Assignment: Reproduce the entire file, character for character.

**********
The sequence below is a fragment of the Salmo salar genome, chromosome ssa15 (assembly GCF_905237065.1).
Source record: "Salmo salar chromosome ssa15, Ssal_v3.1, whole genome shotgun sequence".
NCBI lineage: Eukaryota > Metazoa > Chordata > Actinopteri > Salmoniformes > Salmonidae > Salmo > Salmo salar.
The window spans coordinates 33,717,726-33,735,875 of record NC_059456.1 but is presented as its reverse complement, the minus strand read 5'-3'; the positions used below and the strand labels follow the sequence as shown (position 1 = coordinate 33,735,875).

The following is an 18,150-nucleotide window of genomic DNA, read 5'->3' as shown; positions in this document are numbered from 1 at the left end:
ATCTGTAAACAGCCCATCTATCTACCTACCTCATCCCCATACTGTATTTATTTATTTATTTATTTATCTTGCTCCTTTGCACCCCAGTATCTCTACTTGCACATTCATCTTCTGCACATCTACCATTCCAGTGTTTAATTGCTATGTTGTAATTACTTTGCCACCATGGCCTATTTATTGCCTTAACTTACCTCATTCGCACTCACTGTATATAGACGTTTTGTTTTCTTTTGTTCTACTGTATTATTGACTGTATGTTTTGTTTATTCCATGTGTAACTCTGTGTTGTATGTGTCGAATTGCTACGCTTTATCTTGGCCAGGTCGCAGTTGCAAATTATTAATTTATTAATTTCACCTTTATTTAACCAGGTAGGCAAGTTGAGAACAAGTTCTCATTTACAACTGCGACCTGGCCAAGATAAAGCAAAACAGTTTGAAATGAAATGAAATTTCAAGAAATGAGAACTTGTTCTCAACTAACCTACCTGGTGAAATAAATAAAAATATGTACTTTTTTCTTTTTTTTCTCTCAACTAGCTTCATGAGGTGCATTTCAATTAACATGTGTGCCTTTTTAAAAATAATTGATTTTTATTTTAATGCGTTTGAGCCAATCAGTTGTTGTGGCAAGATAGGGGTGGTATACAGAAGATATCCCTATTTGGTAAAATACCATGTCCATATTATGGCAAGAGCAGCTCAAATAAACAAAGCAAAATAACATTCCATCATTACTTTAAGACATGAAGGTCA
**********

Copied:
The sequence below is a fragment of the Salmo salar genome, chromosome ssa15 (assembly GCF_905237065.1).
Source record: "Salmo salar chromosome ssa15, Ssal_v3.1, whole genome shotgun sequence".
NCBI lineage: Eukaryota > Metazoa > Chordata > Actinopteri > Salmoniformes > Salmonidae > Salmo > Salmo salar.
The window spans coordinates 33,717,726-33,735,875 of record NC_059456.1 but is presented as its reverse complement, the minus strand read 5'-3'; the positions used below and the strand labels follow the sequence as shown (position 1 = coordinate 33,735,875).

The following is an 18,150-nucleotide window of genomic DNA, read 5'->3' as shown; positions in this document are numbered from 1 at the left end:
ATCTGTAAACAGCCCATCTATCTACCTACCTCATCCCCATACTGTATTTATTTATTTATTTATTTATCTTGCTCCTTTGCACCCCAGTATCTCTACTTGCACATTCATCTTCTGCACATCTACCATTCCAGTGTTTAATTGCTATGTTGTAATTACTTTGCCACCATGGCCTATTTATTGCCTTAACTTACCTCATTCGCACTCACTGTATATAGACGTTTTGTTTTCTTTTGTTCTACTGTATTATTGACTGTATGTTTTGTTTATTCCATGTGTAACTCTGTGTTGTATGTGTCGAATTGCTACGCTTTATCTTGGCCAGGTCGCAGTTGCAAATTATTAATTTATTAATTTCACCTTTATTTAACCAGGTAGGCAAGTTGAGAACAAGTTCTCATTTACAACTGCGACCTGGCCAAGATAAAGCAAAACAGTTTGAAATGAAATGAAATTTCAAGAAATGAGAACTTGTTCTCAACTAACCTACCTGGTGAAATAAATAAAAATATGTACTTTTTTCTTTTTTTTCTCTCAACTAGCTTCATGAGGTGCATTTCAATTAACATGTGTGCCTTTTTAAAAATAATTGATTTTTATTTTAATGCGTTTGAGCCAATCAGTTGTTGTGGCAAGATAGGGGTGGTATACAGAAGATATCCCTATTTGGTAAAATACCATGTCCATATTATGGCAAGAGCAGCTCAAATAAACAAAGCAAAATAACATTCCATCATTACTTTAAGACATGAAGGTCA